Prosecutors say that Julius Baer conspired to launder bribes from Torneos to football officials for the broadcasting rights to the Copa Libertadores tournaments. It is in respect of these prestigious events that, they say, Torneos sent more than $30 million in bribes and off-the-books payments from the Arco Account and the FPT Sports Account between approximately 2013 and March 2015. Crucially, several of these payments were made through accounts held in the United States.
A matter of honour
In a rare instance of a Swiss bank allegedly acting 'honourably' when handling dirty money for the recipient of a bribe who dies, the criminal information states that Arzuaga arranged for the transfer of the proceeds of bribery that he was holding in an FPT Sports sub-account to a deceased bribe-taking official's heirs. In many cases bankers turn the heirs away with assertions that no such accounts ever existed, as the son of former Nigerian dictator Sani Abacha found to his cost. This time, however, in November 2014 the bank executed a book transfer of approximately $16.5 million from the sub-account to an account at Julius Baer in the name of one of the dead official’s descendants.
A matter of remuneration
As payment for helping Torneos and Alejandro Burzaco, Arzuaga received cash bonuses from Torneos, including a payment in the amount of approximately $450,000 in January 2015 as thanks for his efforts in arranging the transfer of funds to the dead official’s heirs.
In the words of the prosecutors, the compliance department "failed to adequately review the multiple financial transactions that represented the bribe payments made pursuant to these schemes and that bore significant indicia of money laundering, including facially dubious contracts and services purportedly rendered by shell corporations."
The rushed nature of the account openings (see above) was particularly deserving of condemnation, according to the criminal information. The document states that the bank intentionally conspired to transfer dirty money with the intent to promote wire fraud in violation of section 1343 Title 18 United States Code. It also accuses it of laundering money in breach of s1956 Title 18 USC.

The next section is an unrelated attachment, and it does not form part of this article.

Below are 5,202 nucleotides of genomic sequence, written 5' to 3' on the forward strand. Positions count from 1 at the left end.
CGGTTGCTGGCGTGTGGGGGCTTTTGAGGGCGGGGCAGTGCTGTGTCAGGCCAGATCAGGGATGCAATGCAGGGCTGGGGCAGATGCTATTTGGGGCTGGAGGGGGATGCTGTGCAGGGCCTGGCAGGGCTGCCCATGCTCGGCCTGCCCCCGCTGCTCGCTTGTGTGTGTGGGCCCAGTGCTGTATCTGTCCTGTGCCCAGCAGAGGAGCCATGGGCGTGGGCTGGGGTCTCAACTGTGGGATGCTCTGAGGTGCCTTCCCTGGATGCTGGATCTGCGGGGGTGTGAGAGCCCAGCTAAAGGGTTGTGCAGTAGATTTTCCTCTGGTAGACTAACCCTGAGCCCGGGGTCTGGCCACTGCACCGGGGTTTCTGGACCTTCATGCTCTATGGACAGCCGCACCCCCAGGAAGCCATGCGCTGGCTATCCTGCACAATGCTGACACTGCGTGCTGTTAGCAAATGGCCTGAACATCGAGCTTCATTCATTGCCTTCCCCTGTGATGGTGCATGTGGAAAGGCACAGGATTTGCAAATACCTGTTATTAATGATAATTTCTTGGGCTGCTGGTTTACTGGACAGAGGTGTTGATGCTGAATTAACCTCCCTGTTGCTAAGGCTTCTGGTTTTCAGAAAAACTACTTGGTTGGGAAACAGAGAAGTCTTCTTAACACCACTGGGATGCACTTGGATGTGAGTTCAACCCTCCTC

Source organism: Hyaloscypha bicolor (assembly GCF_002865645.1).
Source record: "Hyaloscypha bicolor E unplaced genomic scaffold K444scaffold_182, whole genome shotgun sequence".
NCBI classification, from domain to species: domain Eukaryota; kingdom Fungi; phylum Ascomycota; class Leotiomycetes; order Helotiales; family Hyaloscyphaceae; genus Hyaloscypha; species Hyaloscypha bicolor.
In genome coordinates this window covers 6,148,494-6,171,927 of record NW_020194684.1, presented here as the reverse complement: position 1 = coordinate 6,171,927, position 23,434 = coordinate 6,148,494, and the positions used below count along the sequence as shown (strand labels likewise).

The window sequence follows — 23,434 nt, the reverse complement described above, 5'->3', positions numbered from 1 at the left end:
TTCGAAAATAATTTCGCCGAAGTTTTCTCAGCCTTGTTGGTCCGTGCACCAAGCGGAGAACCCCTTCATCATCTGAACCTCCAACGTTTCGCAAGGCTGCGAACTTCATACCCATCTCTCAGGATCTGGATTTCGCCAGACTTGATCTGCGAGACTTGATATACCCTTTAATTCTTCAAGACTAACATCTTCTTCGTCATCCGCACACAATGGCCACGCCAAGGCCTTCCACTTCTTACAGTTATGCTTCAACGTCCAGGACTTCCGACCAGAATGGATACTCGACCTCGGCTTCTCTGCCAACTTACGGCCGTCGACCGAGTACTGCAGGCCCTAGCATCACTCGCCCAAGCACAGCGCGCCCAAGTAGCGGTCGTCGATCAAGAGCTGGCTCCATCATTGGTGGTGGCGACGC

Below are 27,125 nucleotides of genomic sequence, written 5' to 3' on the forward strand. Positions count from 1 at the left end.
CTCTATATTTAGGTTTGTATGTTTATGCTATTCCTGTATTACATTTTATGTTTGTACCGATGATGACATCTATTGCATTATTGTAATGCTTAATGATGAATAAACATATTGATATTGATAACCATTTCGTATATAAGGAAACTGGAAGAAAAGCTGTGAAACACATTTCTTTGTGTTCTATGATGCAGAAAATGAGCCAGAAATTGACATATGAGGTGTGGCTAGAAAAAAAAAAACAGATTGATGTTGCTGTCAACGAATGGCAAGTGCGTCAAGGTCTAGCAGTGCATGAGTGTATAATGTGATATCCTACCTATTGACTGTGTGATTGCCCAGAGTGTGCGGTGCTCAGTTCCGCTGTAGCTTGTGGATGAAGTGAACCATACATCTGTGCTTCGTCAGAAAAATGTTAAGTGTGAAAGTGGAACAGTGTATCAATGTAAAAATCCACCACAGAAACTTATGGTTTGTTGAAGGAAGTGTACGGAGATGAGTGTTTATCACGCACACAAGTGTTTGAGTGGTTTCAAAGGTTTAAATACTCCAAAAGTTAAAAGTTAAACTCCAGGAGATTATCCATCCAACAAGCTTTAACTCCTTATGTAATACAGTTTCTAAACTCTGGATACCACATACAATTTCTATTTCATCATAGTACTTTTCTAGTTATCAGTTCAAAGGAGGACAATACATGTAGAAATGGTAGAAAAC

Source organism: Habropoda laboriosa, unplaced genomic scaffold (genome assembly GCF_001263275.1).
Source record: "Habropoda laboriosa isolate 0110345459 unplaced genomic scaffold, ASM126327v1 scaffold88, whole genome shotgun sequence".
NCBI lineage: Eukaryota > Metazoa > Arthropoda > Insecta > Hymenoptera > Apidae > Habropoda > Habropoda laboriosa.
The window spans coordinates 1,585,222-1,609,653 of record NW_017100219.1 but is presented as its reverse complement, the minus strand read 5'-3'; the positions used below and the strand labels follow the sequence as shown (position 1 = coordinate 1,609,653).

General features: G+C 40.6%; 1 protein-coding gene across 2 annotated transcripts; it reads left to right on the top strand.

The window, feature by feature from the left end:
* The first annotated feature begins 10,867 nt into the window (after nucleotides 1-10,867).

The bank has therefore signed a deferred prosecution agreement in which it submits to a three-year remediation regime. This acknowledges that things have improved at the bank since the days of the misconduct. In 2016 it embarked on “Project Atlas,” a three-year, $112 million AML initiative and “know your client” upgrade of all accounts that it held – not just highly risky ones. It completed this in 2019. It probably did this to fit in with another deferred prosecution agreement that it signed in 2016 with the Department of Justice’s Tax Division and the US Attorney’s Office for the Southern District of New York "for criminal violations relating to its efforts to US taxpayers [sic] in evading US taxes."
The DoJ and the US attorney's office for the Eastern District of New York called for a criminal monetary penalty of $43,320,000, which contains a 5% discount off the fine range in the US Sentencing Guidelines, and forfeiture of $36,368,400, representing the minimum amount of bribes allegedly laundered through the bank as part of the conspiracy. The bank "admits, accepts, and acknowledges that...the allegations described in the information...are true and accurate."